Monroe, Bacall, and Grable show you... How to Marry a Millionaire (1953)

Happy first day of June! But more importantly, happy birthday to that little-known actress...oh, what was her name? Oh yes, Marilyn Monroe. Like all her fans, I grieve at the "shoulda, coulda, woulda's" of Monroe's life and career, but I'm immensely grateful for what we do have and I will always celebrate the marvelous films she left behind, one of which I decided to give special attention to today. In honor of Marilyn, let's dig into that supreme Cinemascope creation, How to Marry a Millionaire.

Schatze Page (Bacall) gets out of a cab and enters a high-rent apartment building. A cute little man shows her a beautiful, spacious apartment, assuring her that the place can be hers since its previous owner, Freddie Denmark, is evading the IRS for a year's worth of unpaid taxes. As soon as the deal is done, Schatze calls up her girlfriend, Pola Debevoise (Monroe), who races over. She has a tough time seeing her way to the door, but once she's inside, Schatze chastises her for not wearing her glasses.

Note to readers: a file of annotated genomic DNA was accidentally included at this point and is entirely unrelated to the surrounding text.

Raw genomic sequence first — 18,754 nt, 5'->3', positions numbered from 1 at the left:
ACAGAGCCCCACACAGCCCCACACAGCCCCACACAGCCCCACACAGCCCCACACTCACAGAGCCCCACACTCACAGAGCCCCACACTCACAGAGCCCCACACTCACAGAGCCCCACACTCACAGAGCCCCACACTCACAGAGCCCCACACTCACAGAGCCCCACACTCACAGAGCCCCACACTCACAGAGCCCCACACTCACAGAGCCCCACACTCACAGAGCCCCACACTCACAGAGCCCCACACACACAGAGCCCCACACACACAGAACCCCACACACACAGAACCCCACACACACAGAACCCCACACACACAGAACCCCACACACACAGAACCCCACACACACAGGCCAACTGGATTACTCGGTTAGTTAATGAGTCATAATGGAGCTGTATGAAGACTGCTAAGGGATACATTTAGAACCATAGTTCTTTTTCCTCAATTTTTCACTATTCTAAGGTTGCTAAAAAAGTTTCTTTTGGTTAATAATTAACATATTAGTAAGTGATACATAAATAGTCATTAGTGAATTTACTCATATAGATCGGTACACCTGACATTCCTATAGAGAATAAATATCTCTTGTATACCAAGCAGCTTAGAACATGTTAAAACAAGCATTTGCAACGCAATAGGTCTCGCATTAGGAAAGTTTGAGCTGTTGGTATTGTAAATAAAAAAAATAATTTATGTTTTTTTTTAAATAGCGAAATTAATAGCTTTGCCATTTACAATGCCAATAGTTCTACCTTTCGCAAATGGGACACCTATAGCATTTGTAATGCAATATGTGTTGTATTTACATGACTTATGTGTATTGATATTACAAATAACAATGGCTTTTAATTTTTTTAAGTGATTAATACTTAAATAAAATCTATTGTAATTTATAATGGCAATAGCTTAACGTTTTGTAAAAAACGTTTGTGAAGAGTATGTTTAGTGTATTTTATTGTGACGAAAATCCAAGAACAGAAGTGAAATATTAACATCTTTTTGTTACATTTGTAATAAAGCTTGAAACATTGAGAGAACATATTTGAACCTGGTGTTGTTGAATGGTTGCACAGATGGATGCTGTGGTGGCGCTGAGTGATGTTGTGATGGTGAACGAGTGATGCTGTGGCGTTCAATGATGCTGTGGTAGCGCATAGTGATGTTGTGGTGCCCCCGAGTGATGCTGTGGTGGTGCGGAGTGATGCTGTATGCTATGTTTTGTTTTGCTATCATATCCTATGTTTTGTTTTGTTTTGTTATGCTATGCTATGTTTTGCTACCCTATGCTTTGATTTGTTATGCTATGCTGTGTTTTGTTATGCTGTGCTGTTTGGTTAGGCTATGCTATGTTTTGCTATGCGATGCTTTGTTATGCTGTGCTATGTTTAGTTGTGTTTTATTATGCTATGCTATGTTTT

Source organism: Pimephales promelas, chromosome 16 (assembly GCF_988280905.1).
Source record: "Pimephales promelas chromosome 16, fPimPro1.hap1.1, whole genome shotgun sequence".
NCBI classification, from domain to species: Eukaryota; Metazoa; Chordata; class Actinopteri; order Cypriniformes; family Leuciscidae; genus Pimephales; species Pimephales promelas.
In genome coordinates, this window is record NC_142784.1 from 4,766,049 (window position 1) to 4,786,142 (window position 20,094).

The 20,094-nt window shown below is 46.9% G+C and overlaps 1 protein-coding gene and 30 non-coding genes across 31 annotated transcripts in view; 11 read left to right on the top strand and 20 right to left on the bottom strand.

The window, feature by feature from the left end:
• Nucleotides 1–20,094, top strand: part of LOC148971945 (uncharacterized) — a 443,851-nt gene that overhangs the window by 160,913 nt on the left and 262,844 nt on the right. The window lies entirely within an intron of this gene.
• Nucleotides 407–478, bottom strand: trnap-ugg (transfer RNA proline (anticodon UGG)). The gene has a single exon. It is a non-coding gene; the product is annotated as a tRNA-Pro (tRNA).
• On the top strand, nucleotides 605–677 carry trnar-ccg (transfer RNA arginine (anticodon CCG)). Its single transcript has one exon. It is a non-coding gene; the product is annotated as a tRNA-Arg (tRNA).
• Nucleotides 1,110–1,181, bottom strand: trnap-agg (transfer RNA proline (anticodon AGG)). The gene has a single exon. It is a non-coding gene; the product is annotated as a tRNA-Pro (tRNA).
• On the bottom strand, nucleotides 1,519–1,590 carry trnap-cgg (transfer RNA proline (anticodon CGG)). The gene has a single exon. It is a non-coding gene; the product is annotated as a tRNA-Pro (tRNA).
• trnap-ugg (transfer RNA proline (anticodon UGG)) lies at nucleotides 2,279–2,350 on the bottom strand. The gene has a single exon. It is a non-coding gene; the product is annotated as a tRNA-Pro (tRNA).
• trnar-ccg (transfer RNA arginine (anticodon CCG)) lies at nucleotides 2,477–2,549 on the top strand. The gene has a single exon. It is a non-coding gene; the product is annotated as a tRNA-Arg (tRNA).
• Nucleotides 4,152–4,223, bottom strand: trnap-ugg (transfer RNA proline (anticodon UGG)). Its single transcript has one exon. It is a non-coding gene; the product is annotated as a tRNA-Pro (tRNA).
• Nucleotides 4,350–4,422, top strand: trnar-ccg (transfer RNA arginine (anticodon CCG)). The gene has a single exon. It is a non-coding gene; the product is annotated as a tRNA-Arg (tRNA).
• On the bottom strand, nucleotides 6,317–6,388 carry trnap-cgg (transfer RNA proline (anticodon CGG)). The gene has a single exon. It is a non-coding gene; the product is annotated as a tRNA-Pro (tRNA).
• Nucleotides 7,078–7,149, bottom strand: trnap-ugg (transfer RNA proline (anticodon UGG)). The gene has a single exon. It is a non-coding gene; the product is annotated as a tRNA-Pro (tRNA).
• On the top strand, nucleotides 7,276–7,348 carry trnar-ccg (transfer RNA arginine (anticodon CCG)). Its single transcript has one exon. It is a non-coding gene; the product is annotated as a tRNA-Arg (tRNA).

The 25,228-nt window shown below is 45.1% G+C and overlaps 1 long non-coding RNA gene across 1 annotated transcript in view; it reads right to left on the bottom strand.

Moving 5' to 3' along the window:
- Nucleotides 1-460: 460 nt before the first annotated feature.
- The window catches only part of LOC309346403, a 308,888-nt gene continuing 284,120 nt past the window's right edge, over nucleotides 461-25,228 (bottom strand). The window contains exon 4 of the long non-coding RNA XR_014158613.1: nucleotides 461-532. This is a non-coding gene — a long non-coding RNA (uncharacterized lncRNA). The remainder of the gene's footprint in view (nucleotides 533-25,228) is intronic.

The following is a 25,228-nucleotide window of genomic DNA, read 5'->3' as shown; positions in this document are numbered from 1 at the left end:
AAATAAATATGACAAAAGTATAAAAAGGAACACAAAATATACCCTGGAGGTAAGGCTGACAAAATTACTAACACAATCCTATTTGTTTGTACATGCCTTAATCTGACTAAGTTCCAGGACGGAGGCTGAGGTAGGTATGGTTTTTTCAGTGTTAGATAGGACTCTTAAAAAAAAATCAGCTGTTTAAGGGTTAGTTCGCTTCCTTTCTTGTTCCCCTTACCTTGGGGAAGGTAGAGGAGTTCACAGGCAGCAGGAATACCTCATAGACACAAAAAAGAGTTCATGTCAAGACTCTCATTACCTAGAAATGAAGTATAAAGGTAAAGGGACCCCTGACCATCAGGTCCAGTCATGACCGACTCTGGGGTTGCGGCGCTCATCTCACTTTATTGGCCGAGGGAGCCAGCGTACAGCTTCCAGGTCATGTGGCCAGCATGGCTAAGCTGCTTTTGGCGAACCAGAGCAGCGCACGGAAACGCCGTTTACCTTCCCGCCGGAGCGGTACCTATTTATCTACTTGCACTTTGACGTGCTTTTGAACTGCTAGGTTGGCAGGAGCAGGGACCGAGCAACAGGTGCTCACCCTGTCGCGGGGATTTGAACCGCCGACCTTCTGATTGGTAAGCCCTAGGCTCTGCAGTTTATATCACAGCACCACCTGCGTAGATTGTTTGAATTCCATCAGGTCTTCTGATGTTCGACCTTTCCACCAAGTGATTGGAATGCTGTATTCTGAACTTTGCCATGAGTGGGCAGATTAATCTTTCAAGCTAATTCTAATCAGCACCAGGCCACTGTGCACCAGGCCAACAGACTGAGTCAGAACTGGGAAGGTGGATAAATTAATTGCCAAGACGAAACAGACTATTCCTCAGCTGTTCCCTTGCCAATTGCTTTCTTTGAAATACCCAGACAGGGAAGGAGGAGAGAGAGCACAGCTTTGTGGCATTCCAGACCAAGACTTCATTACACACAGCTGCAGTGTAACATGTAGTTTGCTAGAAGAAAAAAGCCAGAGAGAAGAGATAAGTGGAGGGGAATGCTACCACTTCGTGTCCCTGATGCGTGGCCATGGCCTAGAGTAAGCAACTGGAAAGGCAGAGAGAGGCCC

Finally able to see, Pola is amazed at the apartment and wants to call her friend, Loco Dempsey. Immediate alarm bells for Schatze: "I can't shack up with a dame I've never met, and she's crazy!" Pola tells Schatze to give Loco a chance, so they invite her up and ask her to stop somewhere and bring them lunch. Schatze is even more skeptical of Loco, though, when she informs them that she only has a quarter on her. "Now, there's a fine contribution to a million dollar proposition -- one whole quarter!" "Maybe, but she's awful clever with a quarter," Pola beams.

Schatze needn't have worried. We cut to Loco (Grable) coming off the elevator with bags of groceries, along with a handsome man helping her to carry them. It seems that Loco "forgot" her purse and this nice gentleman, Tom Brookman (Cameron Mitchell), offered to pay for all her things. Schatze rather brusquely shoos the man out the door, advising the ladies that a suitor who can't even bother to wear a necktie doesn't deserve their time if they want to catch millionaires. Plus, a guy who picks you up in a drugstore isn't likely to be worth millions, unlike a man in the fur department at Bergdorf's. Cut to Brookman exiting a taxi and going into a building with large lettering that spells out Brookman Building. Oops.